Gays are too wealthy and successful to be discriminated against, according to Randy Thomas’ January 14th blog post.

I think everyone deserves the same basic set of civil rights across the board. However, many gay activists proclaim that they deserve special civil rights protections for just about any legislative battle that they pitch. The Civil Rights act of 1964 lays out three criteria for protected class status: [emphasis mine]

1. Immutable Characteristics
2. Proven widespread pattern of discrimination
3. Economic Disenfranchisement

Homosexuality is far from proven immutable. There isn’t a proven widespread pattern of discrimination for those who identify as gay either. But the point of this post and [the statistics presented in the post] are proof that not only do those who identify as gay compete for good salaries very well… they get them. The gay identified community is the most prosperous, median salary wise, community in the country.

Believe what you will about what the gay identified community deserves or needs but the truth is that using “civil rights” language is disingenuous in that they do not meet the criteria set forth in The Civil Rights Act. It is not I saying this but the act itself. [emphasis mine]

Another XGW writer and I read through the Civil Rights Act of 1964 and could find no such explicit criteria spelled out. However, we wanted to be absolutely certain so we decided to consult a professional concerning Randy’s conclusions on the fine points of Constitutional law. We asked Robert Crook, an attorney based in California (and Senior Associate at his law firm), to provide his opinion as to the legal conclusions set forth in the post. Here is what we were told:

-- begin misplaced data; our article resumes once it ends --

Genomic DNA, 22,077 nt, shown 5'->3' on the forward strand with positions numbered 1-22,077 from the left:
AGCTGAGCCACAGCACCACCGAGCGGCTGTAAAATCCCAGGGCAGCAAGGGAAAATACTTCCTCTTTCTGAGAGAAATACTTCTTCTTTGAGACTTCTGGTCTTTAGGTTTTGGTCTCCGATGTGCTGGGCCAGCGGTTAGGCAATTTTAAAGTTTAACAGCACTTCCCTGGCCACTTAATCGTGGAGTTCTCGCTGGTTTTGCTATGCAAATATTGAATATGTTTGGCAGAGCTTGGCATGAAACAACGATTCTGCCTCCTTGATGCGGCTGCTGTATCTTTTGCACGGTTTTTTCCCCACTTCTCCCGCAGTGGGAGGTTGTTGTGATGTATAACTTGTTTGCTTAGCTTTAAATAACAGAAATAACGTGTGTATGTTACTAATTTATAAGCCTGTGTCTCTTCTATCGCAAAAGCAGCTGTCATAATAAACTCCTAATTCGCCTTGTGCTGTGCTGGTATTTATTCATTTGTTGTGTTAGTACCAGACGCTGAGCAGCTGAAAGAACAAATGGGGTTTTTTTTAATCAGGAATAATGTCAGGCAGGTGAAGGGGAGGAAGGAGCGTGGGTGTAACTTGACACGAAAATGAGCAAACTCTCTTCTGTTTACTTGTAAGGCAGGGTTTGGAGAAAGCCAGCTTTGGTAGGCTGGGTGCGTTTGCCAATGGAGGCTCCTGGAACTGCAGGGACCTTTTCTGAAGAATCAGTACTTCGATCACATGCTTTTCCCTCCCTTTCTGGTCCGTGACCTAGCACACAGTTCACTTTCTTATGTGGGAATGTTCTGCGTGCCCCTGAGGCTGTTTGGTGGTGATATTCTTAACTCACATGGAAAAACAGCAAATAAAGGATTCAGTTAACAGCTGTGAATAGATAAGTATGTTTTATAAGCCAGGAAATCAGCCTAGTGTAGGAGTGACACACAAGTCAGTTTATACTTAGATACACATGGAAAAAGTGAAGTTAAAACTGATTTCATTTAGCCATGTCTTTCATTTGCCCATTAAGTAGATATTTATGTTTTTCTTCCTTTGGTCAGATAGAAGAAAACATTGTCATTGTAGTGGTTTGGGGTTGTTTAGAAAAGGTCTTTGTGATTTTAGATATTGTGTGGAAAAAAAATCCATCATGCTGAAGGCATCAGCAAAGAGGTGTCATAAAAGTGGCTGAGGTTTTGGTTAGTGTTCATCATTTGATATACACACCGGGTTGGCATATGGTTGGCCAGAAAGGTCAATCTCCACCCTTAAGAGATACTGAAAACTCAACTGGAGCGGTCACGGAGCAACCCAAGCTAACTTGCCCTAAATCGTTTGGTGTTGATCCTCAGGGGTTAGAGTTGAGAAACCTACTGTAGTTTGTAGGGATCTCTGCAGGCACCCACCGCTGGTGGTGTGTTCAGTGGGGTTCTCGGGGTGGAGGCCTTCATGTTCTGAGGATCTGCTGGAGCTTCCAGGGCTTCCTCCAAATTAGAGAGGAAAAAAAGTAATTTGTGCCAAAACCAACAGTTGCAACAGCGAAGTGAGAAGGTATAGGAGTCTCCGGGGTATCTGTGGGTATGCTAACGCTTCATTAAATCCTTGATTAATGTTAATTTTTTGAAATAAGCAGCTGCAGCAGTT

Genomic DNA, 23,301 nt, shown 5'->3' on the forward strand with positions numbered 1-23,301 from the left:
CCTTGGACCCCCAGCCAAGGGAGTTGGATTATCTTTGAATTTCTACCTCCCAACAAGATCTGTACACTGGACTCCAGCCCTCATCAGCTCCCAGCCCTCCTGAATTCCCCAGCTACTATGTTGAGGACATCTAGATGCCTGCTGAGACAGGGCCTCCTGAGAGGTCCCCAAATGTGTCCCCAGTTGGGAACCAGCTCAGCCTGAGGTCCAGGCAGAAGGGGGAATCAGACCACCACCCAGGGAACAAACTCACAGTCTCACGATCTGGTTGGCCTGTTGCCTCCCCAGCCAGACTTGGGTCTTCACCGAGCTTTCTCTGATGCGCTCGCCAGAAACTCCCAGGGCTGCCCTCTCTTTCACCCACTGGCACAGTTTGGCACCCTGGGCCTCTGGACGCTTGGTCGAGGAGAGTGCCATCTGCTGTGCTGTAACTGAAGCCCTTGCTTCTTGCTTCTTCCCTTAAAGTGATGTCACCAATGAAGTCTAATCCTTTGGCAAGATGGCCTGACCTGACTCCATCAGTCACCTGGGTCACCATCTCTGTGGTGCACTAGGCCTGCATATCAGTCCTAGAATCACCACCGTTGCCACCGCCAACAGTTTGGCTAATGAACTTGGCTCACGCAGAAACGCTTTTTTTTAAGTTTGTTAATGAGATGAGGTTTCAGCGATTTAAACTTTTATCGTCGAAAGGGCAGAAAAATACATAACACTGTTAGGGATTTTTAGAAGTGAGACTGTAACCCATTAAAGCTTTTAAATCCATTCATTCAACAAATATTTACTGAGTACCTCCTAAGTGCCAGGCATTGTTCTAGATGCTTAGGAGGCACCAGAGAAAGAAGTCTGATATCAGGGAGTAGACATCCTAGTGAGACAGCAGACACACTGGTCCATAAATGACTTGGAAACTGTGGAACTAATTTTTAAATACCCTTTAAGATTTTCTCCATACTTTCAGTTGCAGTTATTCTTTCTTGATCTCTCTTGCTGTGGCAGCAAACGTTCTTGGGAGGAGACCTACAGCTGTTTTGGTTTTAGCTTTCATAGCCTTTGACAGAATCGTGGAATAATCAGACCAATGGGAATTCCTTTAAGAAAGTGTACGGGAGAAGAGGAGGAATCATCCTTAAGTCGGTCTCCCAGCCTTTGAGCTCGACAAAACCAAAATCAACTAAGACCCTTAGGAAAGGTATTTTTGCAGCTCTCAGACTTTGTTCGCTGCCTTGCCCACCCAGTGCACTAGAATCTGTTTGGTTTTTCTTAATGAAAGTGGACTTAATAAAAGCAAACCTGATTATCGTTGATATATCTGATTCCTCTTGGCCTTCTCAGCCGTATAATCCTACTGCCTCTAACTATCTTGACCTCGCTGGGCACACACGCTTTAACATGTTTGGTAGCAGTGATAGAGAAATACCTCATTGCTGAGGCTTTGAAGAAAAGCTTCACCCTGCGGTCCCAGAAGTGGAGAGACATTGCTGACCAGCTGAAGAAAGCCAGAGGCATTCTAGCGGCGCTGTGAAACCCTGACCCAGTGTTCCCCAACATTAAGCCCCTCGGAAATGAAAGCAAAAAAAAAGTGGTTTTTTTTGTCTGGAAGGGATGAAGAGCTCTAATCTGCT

The current version of the Act is found at 42 USCS § 2000e et seq.

Randy is incorrect when he says that the Act “lays out three criteria for protected class status. Quoting from a portion of the Act at 42 USCS §2000e-2:

“Unlawful employment practices

(a) Employer practices. It shall be an unlawful employment practice for an employer–

(1) to fail or refuse to hire or to discharge any individual, or otherwise to discriminate against any individual with respect to his compensation, terms, conditions, or privileges of employment, because of such individual’s race, color, religion, sex, or national origin;”
There is no mention of the three “criteria” that Randy states. The “religion” prong, for example, would not fit into any of the criteria if Randy was correct.

So where does this “criteria” come from? As you know, as individuals we are protected by the U.S. and State Constitutions, a number of state and federal statutes (including the Voting Rights Act set forth at 42 USCS §1973), and case law interpreting this body of law. “Immutable Characteristics,” “Proven widespread pattern of discrimination,” and “Economic Disenfranchisement” are terms that are used in the large body of case law that analyzes a variety of statutes and codes. They are not specific to any one statute.

Here is the bottom line: There is no Amendment to the Constitution, no case, and no statute that limits civil rights protection to Randy’s three criteria. Civil rights legislation is drafted to be applied broadly in favor of protection, not in limiting it. If Randy’s criteria were true, it would strip away virtually everyone’s civil rights protections.

Mr. Crook also had something to say about Randy’s use of statistics:

Randy is quoting “statistics” from two or more sources, and making conclusions, without citing how the data was obtained. This is flawed methodology. Statistics are only as reliable as the methodology in obtaining the data.

“. . . according to this article using statistics from Rivendell Media and Absolut . . .”

– Randy does not cite what methodology was used in this study, and where the study was taking place. I believe Absolut makes vodka. I imagine that any statistics would be gathered with the intent of selling liquor rather than providing a reputable cross-section of the U.S. population.

“. . . according to US census data . . .”

The census never inquired about sexual orientation, although some have tried to extrapolate data from the most recent census to determine the number of gay households.

Randy also ignores the fact that untold numbers of GLBT persons remain in the closet, petrified of the consequences they might face should they come out – consequences that legally include workplace termination.